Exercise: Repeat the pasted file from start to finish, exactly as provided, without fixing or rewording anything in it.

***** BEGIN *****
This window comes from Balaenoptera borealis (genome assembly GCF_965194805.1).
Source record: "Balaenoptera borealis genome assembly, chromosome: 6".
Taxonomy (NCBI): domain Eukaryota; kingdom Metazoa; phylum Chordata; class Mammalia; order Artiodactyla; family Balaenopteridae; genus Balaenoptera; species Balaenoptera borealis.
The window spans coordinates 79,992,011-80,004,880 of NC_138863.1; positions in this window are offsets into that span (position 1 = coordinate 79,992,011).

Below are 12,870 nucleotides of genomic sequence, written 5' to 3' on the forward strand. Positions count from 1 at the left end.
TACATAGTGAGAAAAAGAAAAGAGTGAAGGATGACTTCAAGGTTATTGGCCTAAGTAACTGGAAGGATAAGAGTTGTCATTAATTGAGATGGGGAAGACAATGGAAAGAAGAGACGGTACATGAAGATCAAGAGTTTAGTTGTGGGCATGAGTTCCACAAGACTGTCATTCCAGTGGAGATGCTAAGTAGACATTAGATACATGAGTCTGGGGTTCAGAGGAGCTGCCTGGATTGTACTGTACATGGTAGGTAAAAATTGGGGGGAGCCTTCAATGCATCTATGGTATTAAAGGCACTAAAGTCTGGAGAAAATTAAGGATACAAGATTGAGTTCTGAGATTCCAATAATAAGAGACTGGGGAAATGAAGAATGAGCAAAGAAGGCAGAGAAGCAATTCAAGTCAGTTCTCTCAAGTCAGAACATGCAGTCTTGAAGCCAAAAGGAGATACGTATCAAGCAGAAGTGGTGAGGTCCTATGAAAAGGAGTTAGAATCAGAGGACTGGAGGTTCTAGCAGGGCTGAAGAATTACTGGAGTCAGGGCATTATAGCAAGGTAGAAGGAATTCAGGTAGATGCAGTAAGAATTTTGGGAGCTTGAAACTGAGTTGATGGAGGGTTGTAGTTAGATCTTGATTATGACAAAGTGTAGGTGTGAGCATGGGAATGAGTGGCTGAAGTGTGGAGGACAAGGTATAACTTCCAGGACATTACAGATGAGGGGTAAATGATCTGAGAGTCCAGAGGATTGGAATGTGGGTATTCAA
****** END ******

This window comes from Balaenoptera borealis (genome assembly GCF_965194805.1).
Source record: "Balaenoptera borealis genome assembly, chromosome: 6".
Taxonomy (NCBI): domain Eukaryota; kingdom Metazoa; phylum Chordata; class Mammalia; order Artiodactyla; family Balaenopteridae; genus Balaenoptera; species Balaenoptera borealis.
The window spans coordinates 79,992,011-80,004,880 of NC_138863.1; positions in this window are offsets into that span (position 1 = coordinate 79,992,011).

Below are 12,870 nucleotides of genomic sequence, written 5' to 3' on the forward strand. Positions count from 1 at the left end.
TACATAGTGAGAAAAAGAAAAGAGTGAAGGATGACTTCAAGGTTATTGGCCTAAGTAACTGGAAGGATAAGAGTTGTCATTAATTGAGATGGGGAAGACAATGGAAAGAAGAGACGGTACATGAAGATCAAGAGTTTAGTTGTGGGCATGAGTTCCACAAGACTGTCATTCCAGTGGAGATGCTAAGTAGACATTAGATACATGAGTCTGGGGTTCAGAGGAGCTGCCTGGATTGTACTGTACATGGTAGGTAAAAATTGGGGGGAGCCTTCAATGCATCTATGGTATTAAAGGCACTAAAGTCTGGAGAAAATTAAGGATACAAGATTGAGTTCTGAGATTCCAATAATAAGAGACTGGGGAAATGAAGAATGAGCAAAGAAGGCAGAGAAGCAATTCAAGTCAGTTCTCTCAAGTCAGAACATGCAGTCTTGAAGCCAAAAGGAGATACGTATCAAGCAGAAGTGGTGAGGTCCTATGAAAAGGAGTTAGAATCAGAGGACTGGAGGTTCTAGCAGGGCTGAAGAATTACTGGAGTCAGGGCATTATAGCAAGGTAGAAGGAATTCAGGTAGATGCAGTAAGAATTTTGGGAGCTTGAAACTGAGTTGATGGAGGGTTGTAGTTAGATCTTGATTATGACAAAGTGTAGGTGTGAGCATGGGAATGAGTGGCTGAAGTGTGGAGGACAAGGTATAACTTCCAGGACATTACAGATGAGGGGTAAATGATCTGAGAGTCCAGAGGATTGGAATGTGGGTATTCAA